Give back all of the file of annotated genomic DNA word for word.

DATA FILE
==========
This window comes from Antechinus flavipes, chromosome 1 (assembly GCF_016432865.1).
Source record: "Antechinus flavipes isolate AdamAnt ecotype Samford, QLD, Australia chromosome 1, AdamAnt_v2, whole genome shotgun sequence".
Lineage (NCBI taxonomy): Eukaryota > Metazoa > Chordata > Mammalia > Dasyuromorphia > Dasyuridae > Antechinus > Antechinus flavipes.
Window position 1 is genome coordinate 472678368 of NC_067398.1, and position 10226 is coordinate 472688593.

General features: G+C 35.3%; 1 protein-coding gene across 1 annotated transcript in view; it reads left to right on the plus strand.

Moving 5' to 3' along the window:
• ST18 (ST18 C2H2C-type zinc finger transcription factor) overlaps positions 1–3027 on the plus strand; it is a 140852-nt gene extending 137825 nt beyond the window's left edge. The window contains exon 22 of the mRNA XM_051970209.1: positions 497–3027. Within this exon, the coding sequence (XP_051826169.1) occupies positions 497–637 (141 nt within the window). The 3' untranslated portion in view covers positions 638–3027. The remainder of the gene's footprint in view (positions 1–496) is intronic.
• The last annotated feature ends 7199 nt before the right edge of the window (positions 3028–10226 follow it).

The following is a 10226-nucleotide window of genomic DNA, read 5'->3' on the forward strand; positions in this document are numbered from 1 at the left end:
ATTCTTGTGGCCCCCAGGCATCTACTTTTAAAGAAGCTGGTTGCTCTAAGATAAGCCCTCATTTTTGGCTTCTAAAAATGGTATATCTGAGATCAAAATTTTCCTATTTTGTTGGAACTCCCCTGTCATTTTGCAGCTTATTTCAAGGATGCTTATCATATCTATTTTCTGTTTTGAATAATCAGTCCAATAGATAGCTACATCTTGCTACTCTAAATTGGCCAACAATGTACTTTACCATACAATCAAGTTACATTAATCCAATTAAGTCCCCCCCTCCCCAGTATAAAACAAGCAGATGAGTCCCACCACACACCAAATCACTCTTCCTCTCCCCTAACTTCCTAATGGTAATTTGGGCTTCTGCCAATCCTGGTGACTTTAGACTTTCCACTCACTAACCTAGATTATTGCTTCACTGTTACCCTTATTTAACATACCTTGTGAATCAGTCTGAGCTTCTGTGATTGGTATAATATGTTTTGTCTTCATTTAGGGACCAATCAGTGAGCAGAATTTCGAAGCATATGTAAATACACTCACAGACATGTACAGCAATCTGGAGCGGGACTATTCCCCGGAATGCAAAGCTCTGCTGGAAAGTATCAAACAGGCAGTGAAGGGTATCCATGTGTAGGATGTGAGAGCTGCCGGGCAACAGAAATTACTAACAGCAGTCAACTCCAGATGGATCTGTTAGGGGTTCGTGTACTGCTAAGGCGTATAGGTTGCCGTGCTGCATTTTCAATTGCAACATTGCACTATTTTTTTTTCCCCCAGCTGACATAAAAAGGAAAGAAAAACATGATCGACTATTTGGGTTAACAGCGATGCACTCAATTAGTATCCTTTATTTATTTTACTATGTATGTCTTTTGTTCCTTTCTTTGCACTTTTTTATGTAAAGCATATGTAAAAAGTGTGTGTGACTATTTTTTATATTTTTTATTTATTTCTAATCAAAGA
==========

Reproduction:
This window comes from Antechinus flavipes, chromosome 1 (assembly GCF_016432865.1).
Source record: "Antechinus flavipes isolate AdamAnt ecotype Samford, QLD, Australia chromosome 1, AdamAnt_v2, whole genome shotgun sequence".
Lineage (NCBI taxonomy): Eukaryota > Metazoa > Chordata > Mammalia > Dasyuromorphia > Dasyuridae > Antechinus > Antechinus flavipes.
Window position 1 is genome coordinate 472678368 of NC_067398.1, and position 10226 is coordinate 472688593.

General features: G+C 35.3%; 1 protein-coding gene across 1 annotated transcript in view; it reads left to right on the plus strand.

Moving 5' to 3' along the window:
• ST18 (ST18 C2H2C-type zinc finger transcription factor) overlaps positions 1–3027 on the plus strand; it is a 140852-nt gene extending 137825 nt beyond the window's left edge. The window contains exon 22 of the mRNA XM_051970209.1: positions 497–3027. Within this exon, the coding sequence (XP_051826169.1) occupies positions 497–637 (141 nt within the window). The 3' untranslated portion in view covers positions 638–3027. The remainder of the gene's footprint in view (positions 1–496) is intronic.
• The last annotated feature ends 7199 nt before the right edge of the window (positions 3028–10226 follow it).

The following is a 10226-nucleotide window of genomic DNA, read 5'->3' on the forward strand; positions in this document are numbered from 1 at the left end:
ATTCTTGTGGCCCCCAGGCATCTACTTTTAAAGAAGCTGGTTGCTCTAAGATAAGCCCTCATTTTTGGCTTCTAAAAATGGTATATCTGAGATCAAAATTTTCCTATTTTGTTGGAACTCCCCTGTCATTTTGCAGCTTATTTCAAGGATGCTTATCATATCTATTTTCTGTTTTGAATAATCAGTCCAATAGATAGCTACATCTTGCTACTCTAAATTGGCCAACAATGTACTTTACCATACAATCAAGTTACATTAATCCAATTAAGTCCCCCCCTCCCCAGTATAAAACAAGCAGATGAGTCCCACCACACACCAAATCACTCTTCCTCTCCCCTAACTTCCTAATGGTAATTTGGGCTTCTGCCAATCCTGGTGACTTTAGACTTTCCACTCACTAACCTAGATTATTGCTTCACTGTTACCCTTATTTAACATACCTTGTGAATCAGTCTGAGCTTCTGTGATTGGTATAATATGTTTTGTCTTCATTTAGGGACCAATCAGTGAGCAGAATTTCGAAGCATATGTAAATACACTCACAGACATGTACAGCAATCTGGAGCGGGACTATTCCCCGGAATGCAAAGCTCTGCTGGAAAGTATCAAACAGGCAGTGAAGGGTATCCATGTGTAGGATGTGAGAGCTGCCGGGCAACAGAAATTACTAACAGCAGTCAACTCCAGATGGATCTGTTAGGGGTTCGTGTACTGCTAAGGCGTATAGGTTGCCGTGCTGCATTTTCAATTGCAACATTGCACTATTTTTTTTTCCCCCAGCTGACATAAAAAGGAAAGAAAAACATGATCGACTATTTGGGTTAACAGCGATGCACTCAATTAGTATCCTTTATTTATTTTACTATGTATGTCTTTTGTTCCTTTCTTTGCACTTTTTTATGTAAAGCATATGTAAAAAGTGTGTGTGACTATTTTTTATATTTTTTATTTATTTCTAATCAAAGA